Posts Tagged ‘Aeronca Champ’

Why be normal?

Friday, August 15th, 2014

Why indeed? We often preach the gospel of consistent, frequent flight lessons because research says that’s what works best.

But for some of us, it just isn’t possible. Take Bill Adams, whose travel for work conflicts with a regular flying schedule. But he hasn’t let that stop him. Here’s what Bill says has worked for him:

Bill Adams soloed this Aeronca Champ, and says flying six different airplanes hasn't hampered his flight training experience.

Bill Adams soloed this Aeronca Champ, and says flying six different airplanes hasn’t hampered his flight training experience.

 

Why be normal? My job takes me all over the country for short periods of time. So, my instruction cannot be normal. I have to take what I can get. In my case it turned out to be better than normal.

By the time I soloed, I had flown six different airplanes and had about half my time in tri-gear and half my time in tailwheel. I have flown high wing and low wing, tandem and side-by-side, a glass panel and a plane with no electrical system that had to be hand-propped (my personal favorite). I just completed my first solo in a taildragger at a tower-controlled airport—a 1940s-era Aeronca Champ at Livermore Municipal in Livermore, California. My instructor was Pete Eltgroth, with Red Sky Aviation. I had just as much fun (or more) as the person soloing in a tri-gear at an uncontrolled airport.

While all these differences did extend the length of my training a little, so far, they have also provided a more comprehensive (and more fun) learning experience. And, I am much farther along than if I had waited for more ideal circumstances.

To which we say, “Congratulations!” Because, at the end of the day, whatever works to get you into the sky.—Jill W. Tallman

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Photo of the Day: The happy Champ

Wednesday, August 15th, 2012

A friend of mine once owned an Aeronca Champ, which she affectionately called “The Happy Champ.” I’m not sure whether it earned its nickname because of its appearance or because of the emotions it inspired in her and others. In any event, the Champ is a popular member of the tailwheel family. While it doesn’t have the legion of fans that Piper Cubs boast, pilots new to tailwheel training enjoy the Champ because it’s a little more forgiving and it doesn’t sit up quite so high, making its forward view a bit better.–Jill W. Tallman

Your first airplane

Wednesday, February 8th, 2012

Your first airplane and your first kiss. Good or bad, you’ll remember them always.

You may be in the throes of primary training and quite possibly sick to death of yanking and banking your 172, or your Champ, or your Cherokee. But one day you’ll think of that trusty steed and be nostalgic for those days when you were bumping around the pattern trying to nail a perfect landing. That first airplane is the one that opens all the doors for you–the one that shows you what you’re capable of doing as a pilot.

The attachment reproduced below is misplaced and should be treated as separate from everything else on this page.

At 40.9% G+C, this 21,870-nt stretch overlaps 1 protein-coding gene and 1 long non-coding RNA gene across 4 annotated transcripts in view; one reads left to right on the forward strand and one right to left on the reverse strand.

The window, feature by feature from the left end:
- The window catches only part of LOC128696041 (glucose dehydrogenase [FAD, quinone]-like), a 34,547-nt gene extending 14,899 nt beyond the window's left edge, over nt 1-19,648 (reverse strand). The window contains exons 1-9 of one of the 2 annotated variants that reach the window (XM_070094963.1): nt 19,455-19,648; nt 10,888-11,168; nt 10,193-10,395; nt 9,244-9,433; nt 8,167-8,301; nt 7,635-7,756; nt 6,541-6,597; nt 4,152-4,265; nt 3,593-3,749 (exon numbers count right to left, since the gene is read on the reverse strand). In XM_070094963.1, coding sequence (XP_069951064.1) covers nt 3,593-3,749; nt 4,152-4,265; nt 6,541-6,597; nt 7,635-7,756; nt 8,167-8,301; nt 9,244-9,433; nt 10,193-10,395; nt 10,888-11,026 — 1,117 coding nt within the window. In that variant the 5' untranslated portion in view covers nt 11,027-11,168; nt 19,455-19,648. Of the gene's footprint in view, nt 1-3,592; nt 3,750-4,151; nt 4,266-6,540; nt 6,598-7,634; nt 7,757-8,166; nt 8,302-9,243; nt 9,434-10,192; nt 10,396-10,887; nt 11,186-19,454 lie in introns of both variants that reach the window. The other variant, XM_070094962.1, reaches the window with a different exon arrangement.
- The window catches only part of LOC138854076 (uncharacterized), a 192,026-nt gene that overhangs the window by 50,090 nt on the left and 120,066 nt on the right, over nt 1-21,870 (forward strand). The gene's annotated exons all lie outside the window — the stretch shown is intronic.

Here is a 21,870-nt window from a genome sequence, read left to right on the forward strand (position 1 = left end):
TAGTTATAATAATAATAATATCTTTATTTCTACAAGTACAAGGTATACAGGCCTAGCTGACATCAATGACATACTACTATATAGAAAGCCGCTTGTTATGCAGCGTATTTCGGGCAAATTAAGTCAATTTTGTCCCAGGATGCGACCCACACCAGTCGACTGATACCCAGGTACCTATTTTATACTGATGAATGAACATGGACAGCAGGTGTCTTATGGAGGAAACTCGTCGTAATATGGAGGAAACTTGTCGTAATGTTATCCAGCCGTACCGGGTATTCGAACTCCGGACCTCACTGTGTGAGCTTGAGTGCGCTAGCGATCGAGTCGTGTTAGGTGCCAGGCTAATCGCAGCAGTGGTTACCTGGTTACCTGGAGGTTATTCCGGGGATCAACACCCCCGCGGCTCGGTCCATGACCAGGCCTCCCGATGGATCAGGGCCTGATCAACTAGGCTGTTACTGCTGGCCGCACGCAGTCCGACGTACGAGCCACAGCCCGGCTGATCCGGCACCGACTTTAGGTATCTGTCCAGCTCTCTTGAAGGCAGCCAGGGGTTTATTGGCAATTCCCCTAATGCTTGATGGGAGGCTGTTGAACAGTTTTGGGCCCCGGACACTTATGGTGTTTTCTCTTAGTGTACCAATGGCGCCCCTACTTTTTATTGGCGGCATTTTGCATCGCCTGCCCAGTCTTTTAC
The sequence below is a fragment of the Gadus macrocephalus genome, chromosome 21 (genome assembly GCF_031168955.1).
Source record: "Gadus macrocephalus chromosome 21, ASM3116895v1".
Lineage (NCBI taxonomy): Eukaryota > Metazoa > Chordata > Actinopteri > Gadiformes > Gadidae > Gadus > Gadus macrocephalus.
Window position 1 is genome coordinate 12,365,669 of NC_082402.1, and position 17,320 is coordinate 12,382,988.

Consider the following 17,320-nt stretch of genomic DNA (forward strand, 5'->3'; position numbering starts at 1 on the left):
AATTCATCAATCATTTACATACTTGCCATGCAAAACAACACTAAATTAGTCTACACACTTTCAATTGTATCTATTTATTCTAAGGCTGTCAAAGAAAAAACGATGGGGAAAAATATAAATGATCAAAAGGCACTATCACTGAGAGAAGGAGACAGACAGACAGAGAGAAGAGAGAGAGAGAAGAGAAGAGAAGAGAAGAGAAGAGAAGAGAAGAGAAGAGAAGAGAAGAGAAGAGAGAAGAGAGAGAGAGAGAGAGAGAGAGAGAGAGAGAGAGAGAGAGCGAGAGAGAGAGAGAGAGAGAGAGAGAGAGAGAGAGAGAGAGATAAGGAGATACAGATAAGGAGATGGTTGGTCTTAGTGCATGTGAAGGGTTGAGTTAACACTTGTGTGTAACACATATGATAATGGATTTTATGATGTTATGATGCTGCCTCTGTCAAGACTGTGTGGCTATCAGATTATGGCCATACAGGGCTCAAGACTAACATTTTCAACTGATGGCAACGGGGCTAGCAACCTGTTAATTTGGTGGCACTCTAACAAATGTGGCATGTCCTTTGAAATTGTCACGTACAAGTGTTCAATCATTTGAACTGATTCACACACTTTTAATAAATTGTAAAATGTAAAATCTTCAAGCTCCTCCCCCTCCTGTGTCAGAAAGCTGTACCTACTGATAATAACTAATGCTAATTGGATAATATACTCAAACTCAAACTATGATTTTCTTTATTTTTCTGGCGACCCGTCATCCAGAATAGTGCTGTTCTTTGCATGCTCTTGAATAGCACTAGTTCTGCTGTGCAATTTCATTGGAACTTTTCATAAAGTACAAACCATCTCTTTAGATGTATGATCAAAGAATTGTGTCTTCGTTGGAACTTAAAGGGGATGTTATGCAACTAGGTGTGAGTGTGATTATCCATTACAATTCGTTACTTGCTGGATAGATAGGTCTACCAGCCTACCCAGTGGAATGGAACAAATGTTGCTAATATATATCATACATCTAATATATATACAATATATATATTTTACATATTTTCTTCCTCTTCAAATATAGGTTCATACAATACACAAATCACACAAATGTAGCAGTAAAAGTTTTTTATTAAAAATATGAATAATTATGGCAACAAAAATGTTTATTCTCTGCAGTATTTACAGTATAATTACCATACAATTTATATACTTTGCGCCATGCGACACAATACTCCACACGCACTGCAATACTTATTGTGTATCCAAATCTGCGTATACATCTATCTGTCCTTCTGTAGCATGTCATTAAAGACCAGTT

You might even get to revisit those days, as I did last week.

When I started on the road to a pilot certificate, the local flight school had the standard Cessna 172s and Piper PA-28-180s, but it also had a small fleet of Socata Tampico TB9s–low-wing 160-hp four-seat trainers manufactured in France. The TB9s came by the nickname “Slow-Pico” honestly, but they were stable and fairly easy to fly. And they had cool gull-wing doors on both sides. They looked like sports cars–like something John DeLorean would have designed if he’d been an aeronautical engineer. They looked fast, even if they weren’t.

I got my ticket in a TB9 and continued to fly them until 2005, when the flight school decided to update its fleet with glass-cockpit 172s. I estimate that around 300 of my 700 or so hours are in TB9s, and I have around 10 hours in the TB9′s big sister, the Trinidad TB20. When they went away, I missed them for awhile, but I moved on to the Piper Archer and, eventually, to the Cherokee 140 I own today.

Last week I climbed back into the left seat of a TB9 to take a flight for a story that will appear in an upcoming issue of our sister publication, AOPA Pilot. N28216 is actually one that I flew quite a bit in primary training. It’s still based here at KFDK, although my other love, 5557J, has since moved on.

Sitting in 216′s left seat was both alien and familiar, all at once. On the takeoff roll, I was a little heavy-handed on rotation and got a blip of the stall horn (shades of my student days!). The power-off stall was as gentle as I remembered; the power-on stall everybit as jaw-clenching. (The airplane doesn’t want to stall, and you seem to hang vertically for long moments until the break finally happens.) Coming back into the pattern, I again reverted to the good old days and was too high on the final approach. I wondered if I’d thump it on to make my trip down memory lane complete, but thankfully I did not.

That flight triggered a lot of memories. My checkride…my first flight with passengers…a trip to Ocean City, Maryland, with my two children…all in a TB9. The little gull-winged airplane started me on a wonderful journey. So treat your trainer kindly. You’re gonna miss it when it’s gone.–Jill W. Tallman